I’m a big fan of silver linings, so in advance of this series of posts I’ll admit that I’m happy with the cosmetic results. The dining room had professional repairs (meaning I got to have a hideous dried-blood-red dining room repainted by not-me) that have since informed my house’s entire decor. The guest bathroom also had professional repairs, in addition to the Amanda-and-David upgrades (it is now waterproof thanks to over 2,000 tiles!).

Stay tuned to read the horror stories and see the beautiful results…

Freeing Our Front Door

Most of the surfaces in the house need to be stripped–they either have old lead paint or one coat of latex sloppily applied before the flippers put the house on the market. Next time I’ll invest in a heat gun instead of chemicals.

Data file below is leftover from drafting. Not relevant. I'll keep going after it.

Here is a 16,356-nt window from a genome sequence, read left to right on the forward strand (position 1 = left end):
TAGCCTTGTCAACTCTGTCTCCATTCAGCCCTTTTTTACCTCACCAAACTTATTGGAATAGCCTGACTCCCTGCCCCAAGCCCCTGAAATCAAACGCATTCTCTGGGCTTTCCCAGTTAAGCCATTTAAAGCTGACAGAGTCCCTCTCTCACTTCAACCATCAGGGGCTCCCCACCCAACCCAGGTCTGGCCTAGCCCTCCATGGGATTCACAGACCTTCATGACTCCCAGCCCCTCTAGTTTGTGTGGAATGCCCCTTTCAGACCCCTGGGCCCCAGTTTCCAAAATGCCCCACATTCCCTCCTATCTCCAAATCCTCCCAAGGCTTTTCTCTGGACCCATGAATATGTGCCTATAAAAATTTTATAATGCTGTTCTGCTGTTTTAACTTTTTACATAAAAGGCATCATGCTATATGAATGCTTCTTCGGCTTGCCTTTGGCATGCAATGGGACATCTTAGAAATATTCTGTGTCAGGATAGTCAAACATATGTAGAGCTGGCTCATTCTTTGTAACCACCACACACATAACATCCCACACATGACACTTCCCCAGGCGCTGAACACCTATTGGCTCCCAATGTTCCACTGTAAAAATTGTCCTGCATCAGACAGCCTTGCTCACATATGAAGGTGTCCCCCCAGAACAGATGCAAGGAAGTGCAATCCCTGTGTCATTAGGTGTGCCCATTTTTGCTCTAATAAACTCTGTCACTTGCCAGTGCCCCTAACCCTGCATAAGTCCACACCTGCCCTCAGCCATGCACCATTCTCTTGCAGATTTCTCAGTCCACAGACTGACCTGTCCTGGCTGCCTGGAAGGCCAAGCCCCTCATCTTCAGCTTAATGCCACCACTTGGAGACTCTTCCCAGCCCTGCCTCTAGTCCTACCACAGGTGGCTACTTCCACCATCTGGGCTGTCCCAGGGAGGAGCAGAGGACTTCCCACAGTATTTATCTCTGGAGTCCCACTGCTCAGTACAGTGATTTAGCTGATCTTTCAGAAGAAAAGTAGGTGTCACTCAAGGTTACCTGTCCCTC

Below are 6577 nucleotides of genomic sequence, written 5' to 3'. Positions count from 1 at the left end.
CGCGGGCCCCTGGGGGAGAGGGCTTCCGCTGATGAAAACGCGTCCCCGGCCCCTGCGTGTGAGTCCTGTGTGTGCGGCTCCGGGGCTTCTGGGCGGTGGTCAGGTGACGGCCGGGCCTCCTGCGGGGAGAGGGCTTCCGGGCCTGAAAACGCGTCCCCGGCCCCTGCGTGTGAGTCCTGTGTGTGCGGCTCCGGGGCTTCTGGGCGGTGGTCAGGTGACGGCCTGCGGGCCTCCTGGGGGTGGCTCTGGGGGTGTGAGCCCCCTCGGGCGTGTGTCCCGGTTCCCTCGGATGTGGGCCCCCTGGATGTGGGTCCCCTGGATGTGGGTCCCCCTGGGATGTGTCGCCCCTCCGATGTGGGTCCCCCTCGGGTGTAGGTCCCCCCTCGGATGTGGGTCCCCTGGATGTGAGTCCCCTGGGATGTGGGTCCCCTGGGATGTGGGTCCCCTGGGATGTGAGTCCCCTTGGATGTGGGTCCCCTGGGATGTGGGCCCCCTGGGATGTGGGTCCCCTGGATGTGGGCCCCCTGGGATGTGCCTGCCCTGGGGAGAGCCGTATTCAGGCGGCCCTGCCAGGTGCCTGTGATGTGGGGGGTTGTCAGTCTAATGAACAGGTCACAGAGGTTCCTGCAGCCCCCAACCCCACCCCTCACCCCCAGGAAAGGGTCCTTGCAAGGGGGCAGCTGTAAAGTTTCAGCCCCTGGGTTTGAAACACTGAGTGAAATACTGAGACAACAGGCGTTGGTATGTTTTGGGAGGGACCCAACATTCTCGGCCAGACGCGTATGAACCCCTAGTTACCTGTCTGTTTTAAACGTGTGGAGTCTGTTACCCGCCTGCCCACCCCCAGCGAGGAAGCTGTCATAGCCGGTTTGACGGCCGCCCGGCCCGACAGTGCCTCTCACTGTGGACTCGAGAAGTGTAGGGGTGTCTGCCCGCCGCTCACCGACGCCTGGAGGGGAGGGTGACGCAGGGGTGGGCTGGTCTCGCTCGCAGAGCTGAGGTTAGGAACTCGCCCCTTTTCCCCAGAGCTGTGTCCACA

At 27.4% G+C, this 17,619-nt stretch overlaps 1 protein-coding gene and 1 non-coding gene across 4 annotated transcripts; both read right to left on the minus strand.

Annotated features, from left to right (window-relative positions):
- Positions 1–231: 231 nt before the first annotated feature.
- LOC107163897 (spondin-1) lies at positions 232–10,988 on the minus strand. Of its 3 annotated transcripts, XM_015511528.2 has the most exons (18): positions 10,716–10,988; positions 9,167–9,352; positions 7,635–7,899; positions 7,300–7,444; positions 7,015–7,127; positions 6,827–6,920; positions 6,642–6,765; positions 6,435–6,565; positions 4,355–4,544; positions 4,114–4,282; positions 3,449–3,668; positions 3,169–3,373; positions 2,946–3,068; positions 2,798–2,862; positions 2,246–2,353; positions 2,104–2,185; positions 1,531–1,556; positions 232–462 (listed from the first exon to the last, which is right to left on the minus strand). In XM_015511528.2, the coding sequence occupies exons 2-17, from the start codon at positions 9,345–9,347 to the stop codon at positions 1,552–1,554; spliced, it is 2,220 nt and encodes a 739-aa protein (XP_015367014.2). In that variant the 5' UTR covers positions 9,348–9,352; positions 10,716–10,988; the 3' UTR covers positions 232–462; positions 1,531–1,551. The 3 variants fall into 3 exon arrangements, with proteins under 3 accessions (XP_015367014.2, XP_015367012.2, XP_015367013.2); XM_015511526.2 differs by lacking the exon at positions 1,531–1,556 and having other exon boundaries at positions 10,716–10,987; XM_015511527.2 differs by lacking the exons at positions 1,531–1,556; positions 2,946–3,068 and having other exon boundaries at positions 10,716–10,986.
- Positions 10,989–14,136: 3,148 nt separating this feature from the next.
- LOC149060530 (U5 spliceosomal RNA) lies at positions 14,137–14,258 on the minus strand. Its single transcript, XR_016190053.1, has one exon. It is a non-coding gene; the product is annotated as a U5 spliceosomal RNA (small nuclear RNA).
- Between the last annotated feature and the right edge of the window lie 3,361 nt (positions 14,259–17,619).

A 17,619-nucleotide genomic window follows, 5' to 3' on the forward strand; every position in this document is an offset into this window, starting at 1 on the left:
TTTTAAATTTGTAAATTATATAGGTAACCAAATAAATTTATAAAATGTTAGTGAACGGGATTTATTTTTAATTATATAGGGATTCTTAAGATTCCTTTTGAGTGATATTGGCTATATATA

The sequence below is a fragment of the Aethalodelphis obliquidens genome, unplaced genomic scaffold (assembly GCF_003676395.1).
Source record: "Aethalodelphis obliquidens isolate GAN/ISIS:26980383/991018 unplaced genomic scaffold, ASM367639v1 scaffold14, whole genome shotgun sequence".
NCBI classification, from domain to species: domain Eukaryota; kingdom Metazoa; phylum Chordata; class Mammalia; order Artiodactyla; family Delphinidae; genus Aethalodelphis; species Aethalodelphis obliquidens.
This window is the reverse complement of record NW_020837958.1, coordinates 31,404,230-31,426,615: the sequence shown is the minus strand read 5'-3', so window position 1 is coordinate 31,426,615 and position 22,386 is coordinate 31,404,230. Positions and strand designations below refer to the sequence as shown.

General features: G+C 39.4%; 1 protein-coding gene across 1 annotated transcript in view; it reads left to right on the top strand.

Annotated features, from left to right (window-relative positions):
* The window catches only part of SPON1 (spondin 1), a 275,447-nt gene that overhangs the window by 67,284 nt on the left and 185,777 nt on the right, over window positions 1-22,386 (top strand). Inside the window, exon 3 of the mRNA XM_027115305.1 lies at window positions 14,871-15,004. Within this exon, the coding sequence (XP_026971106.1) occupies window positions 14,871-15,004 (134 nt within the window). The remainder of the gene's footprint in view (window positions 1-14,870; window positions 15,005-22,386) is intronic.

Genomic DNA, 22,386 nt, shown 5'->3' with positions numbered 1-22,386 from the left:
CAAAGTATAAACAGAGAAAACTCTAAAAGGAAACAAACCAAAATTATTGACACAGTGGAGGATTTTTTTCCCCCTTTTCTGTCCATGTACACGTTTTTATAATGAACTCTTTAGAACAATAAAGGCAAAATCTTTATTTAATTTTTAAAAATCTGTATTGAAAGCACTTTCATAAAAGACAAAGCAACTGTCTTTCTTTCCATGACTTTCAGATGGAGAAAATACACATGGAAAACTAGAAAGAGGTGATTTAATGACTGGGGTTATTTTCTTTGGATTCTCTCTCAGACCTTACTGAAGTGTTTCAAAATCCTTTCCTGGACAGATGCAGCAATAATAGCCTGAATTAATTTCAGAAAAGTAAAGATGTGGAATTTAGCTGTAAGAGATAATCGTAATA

Christmas is around the corner, and I’m ready to decorate. I always start with the “outdoor” decorations, which for us are mostly located indoors. I’m that boring person who likes a single candle in each window, a big beautiful wreath on the front door, and not much else. Simple, but appropriate for our 110-year-old red-brick American Foursquare with 48 wavy-glass, wood windows. (Yes, 48 windows. And they all need to be restored and covered by storms before they rot away!)

I noticed this summer that our front door (and back door and basement door and carriage house doors) needed some attention. It had been painted green about 10 years ago, and that paint was failing. I could see layers of other paint beneath the green, and I knew I needed to strip the door for new paint to adhere well and look nice.